In addition to the usual requisites of high-quality medical care—i.e., care that is competent, compassionate, and cost-effective—there are several aspects of caring for occupationally-induced injuries and illnesses, which are somewhat unique to workers, that are essential to the success of our program. Some of the most important of these concepts are addressed in "Ten Commandments" delineated hereunder, which must be adhered to by all physicians or practitioners in the Community Health Network occupational health program, including all Occupational Health Centers and MedChecks.
These “commandments” are obligatory, not optional; these are indeed commandments not mere guidelines. Failure to comply with these is unacceptable absent a well-documented, clear-cut, and unambiguous medical contraindication to adherence with these precepts.
- No triage directly to E.D. All occupational health patients are to be seen and adequately evaluated in the OHC or MedCheck prior to any referrals.
- Occupational health patients are not to be placed off work (unless there is well-documented evidence that the patient is indeed totally disabled). Work restrictions should be placed only when medically necessary and then these should be as minimally limiting as is necessary in order to ensure that the worker-patient’s recovery is as prompt and complete as possible.
- The question of work-relatedness should always be addressed thoughtfully by the treating physician and should be predicated upon “reasonable medical probability”: “Is the condition more likely than not to be work-caused or substantially work-aggravated?”.
- Non-occupational medical conditions are not to be treated on an occupational health record or under a worker’s compensation claim. Occupational health patients with non-occupational conditions should be referred to their personal physician, hospital emergency department, or MedCheck (on an Immediate Care record), absent there being a bona fide need for emergency medical care.
- A conservative approach to the use of medications in occupational health patients should be followed. For most occupational injuries and illnesses, non-prescription, over-the-counter medications (e.g. acetaminophen, non-Rx ibuprofen, non-Rx-naproxen, etc.) will suffice. Narcotics, sedating and central nervous system affecting agents should be avoided whenever possible, and should only be used when there is a definite serious condition and the benefits of using these agents outweigh the risks. Following these approaches to the prescription of medications to injured or ill workers will enhance worker/patient safety, minimize adverse effects from pharmaceuticals, promote cost–effective medication utilization, and allow for optimal compliance with OSHA recordkeeping regulations.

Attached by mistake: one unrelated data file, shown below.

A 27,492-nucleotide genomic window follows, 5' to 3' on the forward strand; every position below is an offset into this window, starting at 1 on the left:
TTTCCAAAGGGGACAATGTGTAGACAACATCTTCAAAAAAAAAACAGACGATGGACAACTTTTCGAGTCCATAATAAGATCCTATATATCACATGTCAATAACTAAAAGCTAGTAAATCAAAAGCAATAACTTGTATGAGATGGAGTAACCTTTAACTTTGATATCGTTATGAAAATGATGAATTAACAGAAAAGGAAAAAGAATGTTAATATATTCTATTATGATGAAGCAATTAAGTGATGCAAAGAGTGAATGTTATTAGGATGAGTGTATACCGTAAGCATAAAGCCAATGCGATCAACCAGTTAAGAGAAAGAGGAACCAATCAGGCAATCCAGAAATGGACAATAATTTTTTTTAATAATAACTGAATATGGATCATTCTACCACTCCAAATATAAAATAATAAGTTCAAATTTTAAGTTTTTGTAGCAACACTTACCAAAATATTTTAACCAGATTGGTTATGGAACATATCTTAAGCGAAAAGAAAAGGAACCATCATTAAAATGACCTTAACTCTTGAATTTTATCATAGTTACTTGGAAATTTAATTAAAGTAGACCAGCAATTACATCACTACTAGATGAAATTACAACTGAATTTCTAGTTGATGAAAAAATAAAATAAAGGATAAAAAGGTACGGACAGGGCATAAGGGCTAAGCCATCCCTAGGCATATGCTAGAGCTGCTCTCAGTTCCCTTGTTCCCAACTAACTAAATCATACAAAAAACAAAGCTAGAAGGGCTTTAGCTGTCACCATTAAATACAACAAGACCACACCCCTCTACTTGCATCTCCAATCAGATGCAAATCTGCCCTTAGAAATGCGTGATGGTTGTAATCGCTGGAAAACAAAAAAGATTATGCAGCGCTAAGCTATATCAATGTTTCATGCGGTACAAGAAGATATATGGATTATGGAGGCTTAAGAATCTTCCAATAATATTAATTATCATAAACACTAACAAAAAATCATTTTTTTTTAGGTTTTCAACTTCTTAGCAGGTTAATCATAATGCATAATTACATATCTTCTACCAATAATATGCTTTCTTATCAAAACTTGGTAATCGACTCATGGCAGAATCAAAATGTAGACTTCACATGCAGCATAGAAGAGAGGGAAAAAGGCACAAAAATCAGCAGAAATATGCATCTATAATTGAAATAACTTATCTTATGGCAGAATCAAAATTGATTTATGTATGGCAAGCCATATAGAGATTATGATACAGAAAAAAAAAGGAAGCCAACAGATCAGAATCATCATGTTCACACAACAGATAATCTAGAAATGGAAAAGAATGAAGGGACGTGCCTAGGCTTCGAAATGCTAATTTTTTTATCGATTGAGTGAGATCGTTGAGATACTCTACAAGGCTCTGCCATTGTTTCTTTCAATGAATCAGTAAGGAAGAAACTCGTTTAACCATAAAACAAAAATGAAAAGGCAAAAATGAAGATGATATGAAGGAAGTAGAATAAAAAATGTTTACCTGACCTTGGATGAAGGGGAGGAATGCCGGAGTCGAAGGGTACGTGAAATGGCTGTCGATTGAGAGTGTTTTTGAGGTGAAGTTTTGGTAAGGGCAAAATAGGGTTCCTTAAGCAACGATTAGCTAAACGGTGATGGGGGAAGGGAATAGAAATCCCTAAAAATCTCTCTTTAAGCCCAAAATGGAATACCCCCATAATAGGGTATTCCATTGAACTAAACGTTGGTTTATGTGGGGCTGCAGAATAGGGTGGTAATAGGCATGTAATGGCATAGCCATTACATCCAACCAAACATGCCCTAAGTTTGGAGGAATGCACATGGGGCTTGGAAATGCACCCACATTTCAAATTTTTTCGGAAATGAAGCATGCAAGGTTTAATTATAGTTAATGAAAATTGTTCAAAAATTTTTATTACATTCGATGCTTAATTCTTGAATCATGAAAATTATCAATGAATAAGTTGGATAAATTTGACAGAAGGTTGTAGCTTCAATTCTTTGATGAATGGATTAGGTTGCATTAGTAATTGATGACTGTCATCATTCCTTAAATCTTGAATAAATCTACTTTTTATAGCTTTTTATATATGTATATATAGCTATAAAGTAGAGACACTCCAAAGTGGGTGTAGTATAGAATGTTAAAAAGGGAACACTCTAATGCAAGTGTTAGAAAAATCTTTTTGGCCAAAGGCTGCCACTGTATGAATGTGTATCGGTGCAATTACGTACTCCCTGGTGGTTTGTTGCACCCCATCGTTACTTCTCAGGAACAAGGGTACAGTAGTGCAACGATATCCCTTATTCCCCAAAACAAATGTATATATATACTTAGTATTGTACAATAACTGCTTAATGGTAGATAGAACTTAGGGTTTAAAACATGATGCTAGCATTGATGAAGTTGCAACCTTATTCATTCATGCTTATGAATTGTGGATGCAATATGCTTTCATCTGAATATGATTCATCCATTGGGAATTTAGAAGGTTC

- Similarly, a conservative approach to the utilization of diagnostic testing (including imaging, laboratory and EMG/NVC studies) is to be employed. Premature or extensive diagnostic testing is to be avoided, as most occupational injuries do not require the utilization of these resources and recovery is typically prompt and complete without these procedures. Also, although rehabilitation services (physical therapy and occupational therapy) are often efficacious in the management of work-related injuries, and should be employed whenever these are likely to optimize or expedite an injured worker’s clinical recovery and functional restoration, these services should always be utilized in a judicious and cost-effective manner, with adherence to definite time-specific treatment parameters and goals. Inordinately frequent PT/OT referrals or excessively long durations of PT/OT services, in a fashion that is not likely to be cost-effective, are to be assiduously avoided.
- All occupational health patients should be seen for appropriate follow-up in a network OHC (or MedCheck in some circumstances). Occupational health patients are not to be referred to their personal physician for the treatment of occupational illness or injury.
- The assessment and treatment of all occupational health patients must be thoroughly documented in the medical record, not only to ensure proper medical care, but also to provide adequate documentation for worker’s compensation claim handling and reimbursement purposes.
- The “Physician’s Report of Treatment of Occupational Illness/Injury” form must be completed in its entirety with explicit documentation of the diagnosis, work-relatedness, work capacity status, medical recommendations, and specific arrangements for follow-up delineated on the “Physicians Report.”
- Physicians treating occupational health patients in network facilities must communicate freely and cooperate fully with occupational health client employers and workers’ compensation insurance carriers, realizing that when a worker patient seeks medical care under a worker’s compensation claim, that the worker’s employer and the worker’s compensation insurance carrier are legally entitled to all medical information relevant to the condition and the worker’s compensation claim.